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Employees who fit well within an organization are more satisfied, loyal, and committed. They also perform better and experience less stress, research has repeatedly confirmed. When there is a strong culture fit between an employee and their employer, that employee is also more likely to stick around for the long haul — very good news, considering turnover can cost an organization up to 200 percent of a person’s annual salary.

Clearly both employers and employees have a lot to gain by making sure they are a good fit for one another.

Determining compatibility requires going beyond the usual metrics, such as employee qualifications or company perks. For the prospective employee, it means knowing who you are as a person and how your identity does (or does not) align with the organization. It’s also about relationships with your customers, bosses, peers, and subordinates. Crucially, fit is about finding the right environment where you can thrive as an individual.

Adaptability and Fit

Research from Stanford Graduate School of Business urges employers to look not just at cultural fit, but also at how flexible a potential employee is. As today’s employees are asked to master new tasks and responsibilities on a regular basis, it makes sense that companies would keep an eye out for adaptable hires.

However, the fit between the organization and the individual ultimately determines whether the employee is happy, how well they work, and how long they will stay in a job. If the match is not good, the hire will resist efforts to be enculturated into the team, no matter how flexible they are.

This is why it is so important for every professional to know themselves — to know what drives and motivates you. When considering the fit between yourself and a potential employer, you must start with three key questions:

1. Who Am I and What Am I Looking for in a Business Culture?

In our society, we place significant expectations on work; it is where we spend most of our waking hours, and we Americans take fewer days off than the workers of most other developed societies. As a result, many of us look to work to provide us with an opportunity for self-transcendence, in Maslow’s parlance. If what we do every day brings us joy, we will be more engaged, active, and satisfied.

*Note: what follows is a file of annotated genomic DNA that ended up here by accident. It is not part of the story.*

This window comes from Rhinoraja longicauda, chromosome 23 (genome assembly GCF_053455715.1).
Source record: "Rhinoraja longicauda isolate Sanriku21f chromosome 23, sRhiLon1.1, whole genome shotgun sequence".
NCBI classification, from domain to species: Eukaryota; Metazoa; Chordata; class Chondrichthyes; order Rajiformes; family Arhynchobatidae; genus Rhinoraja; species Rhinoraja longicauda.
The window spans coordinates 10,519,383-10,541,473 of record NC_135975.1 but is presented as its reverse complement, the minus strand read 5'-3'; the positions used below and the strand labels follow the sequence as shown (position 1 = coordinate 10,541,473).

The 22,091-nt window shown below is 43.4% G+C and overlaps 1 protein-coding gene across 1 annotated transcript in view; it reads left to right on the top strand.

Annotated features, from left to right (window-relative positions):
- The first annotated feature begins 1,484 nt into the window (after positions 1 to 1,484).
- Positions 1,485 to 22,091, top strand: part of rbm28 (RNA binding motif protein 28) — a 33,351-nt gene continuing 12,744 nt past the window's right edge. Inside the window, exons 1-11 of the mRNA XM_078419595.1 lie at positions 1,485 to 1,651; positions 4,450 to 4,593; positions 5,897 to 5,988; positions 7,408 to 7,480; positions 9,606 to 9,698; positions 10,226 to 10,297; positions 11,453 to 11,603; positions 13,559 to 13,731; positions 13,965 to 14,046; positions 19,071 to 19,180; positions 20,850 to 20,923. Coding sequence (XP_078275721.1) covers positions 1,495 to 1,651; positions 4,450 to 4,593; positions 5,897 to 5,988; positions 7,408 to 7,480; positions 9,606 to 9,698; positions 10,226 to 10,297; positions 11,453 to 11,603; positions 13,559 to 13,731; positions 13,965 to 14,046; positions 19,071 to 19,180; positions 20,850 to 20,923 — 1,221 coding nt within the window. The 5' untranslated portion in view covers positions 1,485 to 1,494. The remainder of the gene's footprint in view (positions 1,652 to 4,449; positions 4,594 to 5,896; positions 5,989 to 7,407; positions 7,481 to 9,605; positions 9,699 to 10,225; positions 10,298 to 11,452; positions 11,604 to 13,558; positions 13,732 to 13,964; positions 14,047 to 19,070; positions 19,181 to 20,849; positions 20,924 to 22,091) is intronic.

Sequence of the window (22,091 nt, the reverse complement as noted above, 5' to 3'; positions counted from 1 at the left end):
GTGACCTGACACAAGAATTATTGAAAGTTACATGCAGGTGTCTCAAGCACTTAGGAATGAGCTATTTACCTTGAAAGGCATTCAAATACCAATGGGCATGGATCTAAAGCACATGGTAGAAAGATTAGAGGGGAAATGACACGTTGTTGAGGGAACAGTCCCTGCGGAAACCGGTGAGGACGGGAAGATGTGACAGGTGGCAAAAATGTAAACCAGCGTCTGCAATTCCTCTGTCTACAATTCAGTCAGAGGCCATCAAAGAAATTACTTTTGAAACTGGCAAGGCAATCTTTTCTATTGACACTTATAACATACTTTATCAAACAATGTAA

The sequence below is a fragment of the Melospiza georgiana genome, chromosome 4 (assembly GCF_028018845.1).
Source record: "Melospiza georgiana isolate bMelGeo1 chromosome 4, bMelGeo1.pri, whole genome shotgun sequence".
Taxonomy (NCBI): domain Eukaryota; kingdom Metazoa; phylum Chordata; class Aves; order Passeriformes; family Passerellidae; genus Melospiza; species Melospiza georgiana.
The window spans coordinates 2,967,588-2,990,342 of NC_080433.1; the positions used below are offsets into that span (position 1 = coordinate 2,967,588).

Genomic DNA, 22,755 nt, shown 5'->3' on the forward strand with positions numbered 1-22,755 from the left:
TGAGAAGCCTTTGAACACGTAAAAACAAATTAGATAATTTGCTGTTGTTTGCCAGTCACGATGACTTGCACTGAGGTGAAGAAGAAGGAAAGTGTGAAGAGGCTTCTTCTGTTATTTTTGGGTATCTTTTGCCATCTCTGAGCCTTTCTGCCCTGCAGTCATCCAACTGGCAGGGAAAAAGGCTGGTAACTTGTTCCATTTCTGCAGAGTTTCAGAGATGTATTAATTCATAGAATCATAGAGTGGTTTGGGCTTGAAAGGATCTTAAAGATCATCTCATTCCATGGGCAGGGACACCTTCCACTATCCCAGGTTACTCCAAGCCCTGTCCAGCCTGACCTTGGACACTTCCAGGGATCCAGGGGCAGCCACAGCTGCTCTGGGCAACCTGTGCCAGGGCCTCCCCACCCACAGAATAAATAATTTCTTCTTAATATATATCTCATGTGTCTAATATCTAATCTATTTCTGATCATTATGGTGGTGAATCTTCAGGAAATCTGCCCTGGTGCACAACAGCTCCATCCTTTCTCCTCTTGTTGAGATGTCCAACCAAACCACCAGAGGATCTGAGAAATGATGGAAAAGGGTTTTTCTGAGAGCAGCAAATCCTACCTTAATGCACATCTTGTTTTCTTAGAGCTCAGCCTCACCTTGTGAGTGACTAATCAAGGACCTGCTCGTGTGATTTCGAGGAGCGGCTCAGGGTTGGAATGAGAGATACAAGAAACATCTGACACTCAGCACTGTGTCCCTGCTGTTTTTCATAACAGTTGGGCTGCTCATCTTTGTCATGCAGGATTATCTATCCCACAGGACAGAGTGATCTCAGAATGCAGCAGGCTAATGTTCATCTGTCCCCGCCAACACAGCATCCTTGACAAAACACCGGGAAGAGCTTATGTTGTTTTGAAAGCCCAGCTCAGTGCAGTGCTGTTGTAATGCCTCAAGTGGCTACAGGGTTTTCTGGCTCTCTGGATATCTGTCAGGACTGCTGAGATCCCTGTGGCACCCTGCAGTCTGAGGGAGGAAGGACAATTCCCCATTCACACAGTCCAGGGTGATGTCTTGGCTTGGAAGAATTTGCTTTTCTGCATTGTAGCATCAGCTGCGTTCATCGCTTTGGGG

Hungarian-American psychologist Mihaly Csikszentmihalyi describes the concept of “flow,” a highly focused state of mind in which time seems to fall away. When you are engaged in an endeavor that is meaningful to you, you focus upon it with your whole being as if nothing else existed in your world.

When you are clear about what your mission in your work is, you can search out a culture that provides you opportunities to be so engaged. Some questions to ponder include:

  1. What excites me?
  2. What motivates me?
  3. What do I look forward to?
  4. How will joining this culture help me to fulfill this desire?
  5. What is this organization doing to consciously build a culture in which I can thrive?

2. What Is the Culture of This Organization?

There are three levels of organizational culture. The first includes all the physical, visible things: How formal is the office? Is it stuffy or casual? Office furnishings and dress codes will tell you a lot. You can find out a good deal through some basic research at Glassdoor.com and similar sites. A potential recruit should know enough going in so that they don’t have to ask, but can make statements such as “I understand things are very formal (or structured, or casual)” and know those observations will be validated.

The next level of organizational culture includes those things that people generally understand about the work environment. You can gain insight into this level by asking straightforward questions such as “What do I need to do in order to be successful here?” or “What is rewarded here?”

The third level of culture is largely unconscious. This is the stuff people don’t know they know that influences behavior, communication, and the ability to take action within the organization. This is the murkiest, hardest level to parse from outside. Some questions you can ask to try to get at this information include: “What are the unspoken rules of working here? What is expected but not spelled out? What is implicit or taken for granted that a newcomer might need to know?”

3. Will This Organization’s Culture Allow Me to Thrive?

If you are a leader being approached by a recruiter, there are a number of questions you should ask yourself, including:

  1. Is this an organization where I can lead in the way I want to lead?
  2. Can I build the skill sets I want here?
  3. Can I bring all my assets to the work I’m being hired to do?

Organizational culture is like water in an aquarium. The fish don’t know they are in water or even what water is, yet it surrounds them and determines their health. When you go into some organizations, you can tell that the water hasn’t been changed in a long time!

An organization should consciously choose to build a culture that supports its strategies. Leaders must constantly ask: Does our culture support where we want to go as a company? Does our culture support what our customers need, and what we need to succeed in the marketplace? If not, that’s a clear sign it is time to change the water — the culture that surrounds everything we do.

Tom Eddington is the creator of “The IMPACT Effect,” the new model for conscious leadership, and one of Silicon Valley’s top business advisors. Learn more at www.eddingtonadvisory.com.



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